Dr. Birx Reveals She Couldn't Treat Her Granddaughter's Fever Out of Fear of Getting Trump Sick

Dr. Deborah Birx is stressing the importance of social distancing amid the ongoing coronavirus (COVID-19) pandemic.

During Monday’s press briefing at The White House, Birx, who is one of the two leading medical experts on the White House coronavirus task force, revealed that she opted not to treat her sick granddaughter over the weekend out of fear of getting President Donald Trump and Vice President Mike Pence sick.

“We need to take care of each other now as Americans. And I know they’re tough,” Birx said. “My grandchild of 10 months had a fever of 105 this weekend. I’m a doctor, and I couldn’t get there. So I’m trying to explain to my daughter how to listen to her lungs.”

“You could not get there?” Trump, 73, asked Birx as she was speaking.

“I could not go there!” Birx quipped back, prompting Trump to say, “Good, I’m glad to hear it.”

“I did not go there, because of you two,” Birx said in reference to Trump and Pence, 60. “I mean, you can’t take that kind of risk with leaders of the country.”

Birx explained that her family is taking social distancing seriously and isn’t allowing anyone “in that house or out that house because there’s too much precious cargo.”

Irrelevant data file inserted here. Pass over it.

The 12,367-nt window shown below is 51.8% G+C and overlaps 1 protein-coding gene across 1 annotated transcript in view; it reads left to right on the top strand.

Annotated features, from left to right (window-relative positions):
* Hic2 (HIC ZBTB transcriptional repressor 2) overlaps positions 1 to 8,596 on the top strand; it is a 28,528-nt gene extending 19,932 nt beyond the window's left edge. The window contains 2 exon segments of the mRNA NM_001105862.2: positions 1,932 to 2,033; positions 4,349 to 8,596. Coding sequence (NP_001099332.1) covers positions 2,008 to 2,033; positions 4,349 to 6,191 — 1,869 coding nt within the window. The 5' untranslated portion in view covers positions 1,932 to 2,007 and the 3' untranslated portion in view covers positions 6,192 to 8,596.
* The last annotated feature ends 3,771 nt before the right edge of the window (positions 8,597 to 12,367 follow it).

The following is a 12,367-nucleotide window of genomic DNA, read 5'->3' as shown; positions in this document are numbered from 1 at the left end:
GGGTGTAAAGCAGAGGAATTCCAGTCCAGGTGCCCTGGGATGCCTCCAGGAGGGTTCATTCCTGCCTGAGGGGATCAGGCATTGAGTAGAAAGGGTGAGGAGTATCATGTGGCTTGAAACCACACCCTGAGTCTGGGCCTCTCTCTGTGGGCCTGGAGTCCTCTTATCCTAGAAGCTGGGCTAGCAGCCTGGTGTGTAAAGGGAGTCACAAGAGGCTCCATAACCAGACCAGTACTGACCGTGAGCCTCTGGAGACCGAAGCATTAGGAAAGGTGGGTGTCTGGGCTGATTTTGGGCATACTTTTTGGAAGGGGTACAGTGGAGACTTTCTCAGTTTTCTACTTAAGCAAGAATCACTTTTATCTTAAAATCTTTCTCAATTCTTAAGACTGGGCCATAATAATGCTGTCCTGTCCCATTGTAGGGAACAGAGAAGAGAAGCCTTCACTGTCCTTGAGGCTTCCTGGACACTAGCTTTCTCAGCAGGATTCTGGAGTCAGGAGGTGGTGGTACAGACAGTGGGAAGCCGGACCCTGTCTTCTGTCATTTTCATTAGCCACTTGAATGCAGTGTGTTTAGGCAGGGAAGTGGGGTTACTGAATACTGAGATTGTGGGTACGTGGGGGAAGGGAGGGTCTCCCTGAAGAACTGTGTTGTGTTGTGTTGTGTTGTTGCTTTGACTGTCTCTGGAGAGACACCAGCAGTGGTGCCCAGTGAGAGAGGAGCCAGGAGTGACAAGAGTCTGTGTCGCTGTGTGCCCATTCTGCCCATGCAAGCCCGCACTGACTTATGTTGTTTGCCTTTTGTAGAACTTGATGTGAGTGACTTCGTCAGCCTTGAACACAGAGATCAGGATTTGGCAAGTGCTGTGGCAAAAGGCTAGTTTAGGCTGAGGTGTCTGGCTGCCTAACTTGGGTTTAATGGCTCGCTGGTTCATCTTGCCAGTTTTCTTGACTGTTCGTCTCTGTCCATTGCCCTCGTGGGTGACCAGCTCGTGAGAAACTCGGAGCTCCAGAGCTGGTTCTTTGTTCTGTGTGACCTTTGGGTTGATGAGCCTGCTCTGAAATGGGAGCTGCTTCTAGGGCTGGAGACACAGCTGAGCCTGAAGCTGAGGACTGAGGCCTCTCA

Birx’s elderly parents live in the same home as her daughter and infant granddaughter.

As for how her granddaughter is doing now, Birx said, “Babies can do that, but it’s very scary, so it was just a few sleepless nights for me.”

Trump first took the test in March.

At Saturday’s news conference, Trump opened up about his family, specifically his 14-year-old son Barron is handling life in isolation.

“He’s like everyone else,” Trump, 73, said at a Saturday news briefing at the White House. “He’s in his room. He’s happy, but he’s not as happy as you could be.”

“He’d like to be playing sports, Barron,” the president added, noting that his teen son, who is largely kept out of the public eye given his age, is “a good athlete, and he loves soccer.”

As of Monday, there are now at least 365,525 confirmed cases of coronavirus in the United States, the most worldwide.

At least 10,925 people in the U.S. have died from coronavirus-related illness.

As information about the coronavirus pandemic rapidly changes, PEOPLE is committed to providing the most recent data in our coverage. Some of the information in this story may have changed after publication. For the latest on COVID-19, readers are encouraged to use online resources from CDC, WHO, and local public health departments. To help provide doctors and nurses on the front lines with life-saving medical resources, donate to Direct Relief here.

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